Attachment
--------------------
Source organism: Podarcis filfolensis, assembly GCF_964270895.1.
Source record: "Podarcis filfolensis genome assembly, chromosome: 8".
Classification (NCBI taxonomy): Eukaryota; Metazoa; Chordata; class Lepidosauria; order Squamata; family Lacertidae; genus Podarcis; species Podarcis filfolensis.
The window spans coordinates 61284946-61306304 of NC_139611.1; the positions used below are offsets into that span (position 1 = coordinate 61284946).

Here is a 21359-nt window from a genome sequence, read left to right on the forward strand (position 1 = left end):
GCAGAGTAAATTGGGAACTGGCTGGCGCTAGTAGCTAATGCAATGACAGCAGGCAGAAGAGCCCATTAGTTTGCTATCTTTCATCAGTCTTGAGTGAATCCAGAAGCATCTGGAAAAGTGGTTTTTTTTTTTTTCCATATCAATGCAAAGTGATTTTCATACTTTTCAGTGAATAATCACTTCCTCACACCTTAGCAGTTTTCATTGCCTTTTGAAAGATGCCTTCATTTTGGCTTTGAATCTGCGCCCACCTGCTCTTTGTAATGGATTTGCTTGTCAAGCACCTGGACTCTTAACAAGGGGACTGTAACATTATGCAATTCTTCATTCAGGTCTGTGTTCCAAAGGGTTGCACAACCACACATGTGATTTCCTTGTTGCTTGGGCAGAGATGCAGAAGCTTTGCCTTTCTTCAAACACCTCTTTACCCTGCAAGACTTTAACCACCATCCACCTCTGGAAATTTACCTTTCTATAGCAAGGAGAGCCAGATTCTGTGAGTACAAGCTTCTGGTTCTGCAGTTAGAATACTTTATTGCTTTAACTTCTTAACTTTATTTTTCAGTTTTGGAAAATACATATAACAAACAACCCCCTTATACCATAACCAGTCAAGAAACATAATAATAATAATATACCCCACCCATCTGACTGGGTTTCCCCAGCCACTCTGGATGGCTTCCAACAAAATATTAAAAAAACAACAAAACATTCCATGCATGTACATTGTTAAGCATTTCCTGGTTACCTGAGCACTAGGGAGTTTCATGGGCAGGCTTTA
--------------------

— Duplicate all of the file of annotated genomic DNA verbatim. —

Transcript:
Source organism: Podarcis filfolensis, assembly GCF_964270895.1.
Source record: "Podarcis filfolensis genome assembly, chromosome: 8".
Classification (NCBI taxonomy): Eukaryota; Metazoa; Chordata; class Lepidosauria; order Squamata; family Lacertidae; genus Podarcis; species Podarcis filfolensis.
The window spans coordinates 61284946-61306304 of NC_139611.1; the positions used below are offsets into that span (position 1 = coordinate 61284946).

Here is a 21359-nt window from a genome sequence, read left to right on the forward strand (position 1 = left end):
GCAGAGTAAATTGGGAACTGGCTGGCGCTAGTAGCTAATGCAATGACAGCAGGCAGAAGAGCCCATTAGTTTGCTATCTTTCATCAGTCTTGAGTGAATCCAGAAGCATCTGGAAAAGTGGTTTTTTTTTTTTTCCATATCAATGCAAAGTGATTTTCATACTTTTCAGTGAATAATCACTTCCTCACACCTTAGCAGTTTTCATTGCCTTTTGAAAGATGCCTTCATTTTGGCTTTGAATCTGCGCCCACCTGCTCTTTGTAATGGATTTGCTTGTCAAGCACCTGGACTCTTAACAAGGGGACTGTAACATTATGCAATTCTTCATTCAGGTCTGTGTTCCAAAGGGTTGCACAACCACACATGTGATTTCCTTGTTGCTTGGGCAGAGATGCAGAAGCTTTGCCTTTCTTCAAACACCTCTTTACCCTGCAAGACTTTAACCACCATCCACCTCTGGAAATTTACCTTTCTATAGCAAGGAGAGCCAGATTCTGTGAGTACAAGCTTCTGGTTCTGCAGTTAGAATACTTTATTGCTTTAACTTCTTAACTTTATTTTTCAGTTTTGGAAAATACATATAACAAACAACCCCCTTATACCATAACCAGTCAAGAAACATAATAATAATAATATACCCCACCCATCTGACTGGGTTTCCCCAGCCACTCTGGATGGCTTCCAACAAAATATTAAAAAAACAACAAAACATTCCATGCATGTACATTGTTAAGCATTTCCTGGTTACCTGAGCACTAGGGAGTTTCATGGGCAGGCTTTA